The United States Men’s National Team were able to muster a 1-1 draw last night against Uruguay in St. Louis. It was overall a much better performance than the 3-0 shellacking the USMNT took last Friday against Mexico, but there was still some things that the team can learn from. Let’s examine what we can take from this friendly draw.
The USMNT still haven’t learned how to play out of the back well. This is a proper concern because most of head coach Gregg Berhalter’s playing style revolves around playing out of the back. Uruguay was focused more on maintaining their shape and setting up counter attacks, and it lead to the USMNT having 60% of the possession in the match. They had 536 passes with 87% pass accuracy, which are all up from the Mexico debacle. However, in the defending third, their decision making is shaky, their passes are precarious, and their shape seems to be unsteady and disorganized.
This will obviously take some time to work on, but it’s the kind of thing that will only improve if players work on it with their clubs. However, if their clubs don’t play under that philosophy, then they won’t be able to really work on it enough for it to work on the national team on a consistent basis. This will be the part that takes a lot of time to work on, and with it being such a central part of the playing style that Berhalter wants, this will make fans the most nervous. This has to improve quickly for some of the other things that the USMNT want to do can progress as well, but on its face, it appears to be the one thing that is coming along the slowest. Is it time to abandon that style? Maybe not. Is it time to re-evaluate whether it’s the best system for the USMNT and how they can make the most of it using the players in the system? Absolutely.
The defensive transition was apathetic once again. Uruguay wanted to create quick counterattacks by getting the ball out of their defensive third and then making swift pases through the USMNT’s defense. However, the transition for the Americans was beyond slow each time. On La Celeste’s lone goal, Cristian Roldan was shielded from the ball as Uruguay tried to clear it out of their defensive zone. Once they were able to do that, the attack was on, with wide open spaces as several Americans were lazy running back. Because of that, the Uruguayans were able to run free on the break, Fernando Valverde running with the ball as no one challenged him directly, and it ended with Brian Rodriguez doing Aaron Long dirty and firing a ball near post past Brad Guzan.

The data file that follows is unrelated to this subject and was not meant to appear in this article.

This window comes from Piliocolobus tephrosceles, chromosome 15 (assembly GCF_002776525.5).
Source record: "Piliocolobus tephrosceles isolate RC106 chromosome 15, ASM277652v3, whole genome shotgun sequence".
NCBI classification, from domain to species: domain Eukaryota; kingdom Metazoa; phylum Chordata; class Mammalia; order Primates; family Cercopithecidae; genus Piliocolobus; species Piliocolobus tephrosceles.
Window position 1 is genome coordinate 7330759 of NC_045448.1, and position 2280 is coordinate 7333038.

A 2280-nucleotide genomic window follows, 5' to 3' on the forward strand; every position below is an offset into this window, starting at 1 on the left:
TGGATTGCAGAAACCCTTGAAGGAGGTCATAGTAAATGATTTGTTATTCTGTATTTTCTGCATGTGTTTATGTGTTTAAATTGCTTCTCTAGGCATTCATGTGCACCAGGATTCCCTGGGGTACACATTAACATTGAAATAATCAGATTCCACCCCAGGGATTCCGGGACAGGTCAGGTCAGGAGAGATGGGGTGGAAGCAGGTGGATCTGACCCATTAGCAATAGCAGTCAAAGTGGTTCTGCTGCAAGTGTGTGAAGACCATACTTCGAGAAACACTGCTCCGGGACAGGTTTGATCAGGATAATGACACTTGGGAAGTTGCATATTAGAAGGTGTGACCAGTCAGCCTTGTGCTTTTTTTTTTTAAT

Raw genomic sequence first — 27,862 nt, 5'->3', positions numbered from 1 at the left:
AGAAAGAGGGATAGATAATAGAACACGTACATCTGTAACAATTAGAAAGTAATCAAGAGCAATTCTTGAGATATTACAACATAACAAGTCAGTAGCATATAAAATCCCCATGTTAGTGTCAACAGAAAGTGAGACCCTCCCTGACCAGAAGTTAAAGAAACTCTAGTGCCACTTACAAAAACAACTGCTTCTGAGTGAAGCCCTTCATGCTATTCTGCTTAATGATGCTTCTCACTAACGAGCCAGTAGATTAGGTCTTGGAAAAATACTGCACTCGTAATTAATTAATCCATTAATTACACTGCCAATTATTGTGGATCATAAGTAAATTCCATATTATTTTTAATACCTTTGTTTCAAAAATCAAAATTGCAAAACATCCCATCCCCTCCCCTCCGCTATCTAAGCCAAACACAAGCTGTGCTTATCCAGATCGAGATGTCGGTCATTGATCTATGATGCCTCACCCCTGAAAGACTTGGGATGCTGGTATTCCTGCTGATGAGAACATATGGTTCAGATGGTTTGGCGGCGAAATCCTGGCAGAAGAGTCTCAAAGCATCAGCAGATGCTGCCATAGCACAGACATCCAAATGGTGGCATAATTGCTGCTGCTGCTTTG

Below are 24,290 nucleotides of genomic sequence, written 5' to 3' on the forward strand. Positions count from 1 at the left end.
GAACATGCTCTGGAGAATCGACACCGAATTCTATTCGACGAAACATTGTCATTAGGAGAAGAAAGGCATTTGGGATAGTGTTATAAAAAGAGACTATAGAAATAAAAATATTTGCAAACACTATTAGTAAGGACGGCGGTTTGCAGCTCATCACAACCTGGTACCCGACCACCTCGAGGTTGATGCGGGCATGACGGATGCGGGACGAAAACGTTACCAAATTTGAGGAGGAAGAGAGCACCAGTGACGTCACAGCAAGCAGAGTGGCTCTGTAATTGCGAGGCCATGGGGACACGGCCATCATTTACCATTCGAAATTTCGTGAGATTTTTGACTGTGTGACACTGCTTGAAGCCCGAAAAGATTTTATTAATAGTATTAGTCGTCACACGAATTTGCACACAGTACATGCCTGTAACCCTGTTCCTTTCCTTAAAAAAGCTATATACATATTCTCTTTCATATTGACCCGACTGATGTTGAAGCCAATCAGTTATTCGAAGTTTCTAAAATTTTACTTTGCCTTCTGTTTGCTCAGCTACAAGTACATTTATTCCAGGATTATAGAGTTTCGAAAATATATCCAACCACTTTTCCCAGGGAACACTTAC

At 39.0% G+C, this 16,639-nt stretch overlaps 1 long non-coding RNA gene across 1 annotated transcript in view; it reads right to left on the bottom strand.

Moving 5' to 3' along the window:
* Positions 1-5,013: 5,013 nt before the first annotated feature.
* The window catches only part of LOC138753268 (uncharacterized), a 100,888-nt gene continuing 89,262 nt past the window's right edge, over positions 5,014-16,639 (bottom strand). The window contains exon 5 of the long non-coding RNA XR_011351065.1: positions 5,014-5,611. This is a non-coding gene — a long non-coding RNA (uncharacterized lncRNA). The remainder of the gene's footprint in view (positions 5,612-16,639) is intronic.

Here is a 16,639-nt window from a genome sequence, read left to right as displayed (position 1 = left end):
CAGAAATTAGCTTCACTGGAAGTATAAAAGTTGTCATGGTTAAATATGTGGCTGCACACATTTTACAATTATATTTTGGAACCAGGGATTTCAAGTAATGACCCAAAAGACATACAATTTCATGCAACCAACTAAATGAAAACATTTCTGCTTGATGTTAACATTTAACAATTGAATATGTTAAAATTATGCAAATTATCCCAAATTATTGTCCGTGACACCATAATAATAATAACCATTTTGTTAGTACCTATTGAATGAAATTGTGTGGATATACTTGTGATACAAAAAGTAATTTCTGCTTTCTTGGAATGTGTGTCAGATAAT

Being caught on the counter is something that’s going to happen when you press forward to try and get a goal. It’s especially likely if you send several defenders and or midfielders forward. What you can’t do is be caught flat-footed, and you especially can’t be caught tracking back lethargically. Pride has to be exhibited when that occurs, racing back to get bodies in front of the ball and then going right at the attackers to either slow down their counter or force them into a mistake. Too many times, Uruguay ran wild on the counter and our defensive transition was nowhere to be found, and that played right into their hands. The USMNT need to do better in this area to slow down their opponent and also reorganize on defense.
It’s time to learn from these lessons. Most of us would think there’s not a lot of positives we can take from this international window. As we enter CONCACAF Nations League play next month, the time is now for the USMNT to learn these lessons and get ready to apply them next month when the games count. Take the positives and the negatives and work on improvement. Work on continuing to get better playing out of the back and maintaining possession. Work on a more spirited response to a counter attack. Finally, work on finishing inside the attacking third. Next month, we host Cuba and then head to Canada in CONCACAF Nations League play. There’s plenty the team can do to get better and put this tumultuous week in the rearview.
What did you learn from last night’s USMNT draw against Uruguay? Hit the comments to provide your positives and your negatives.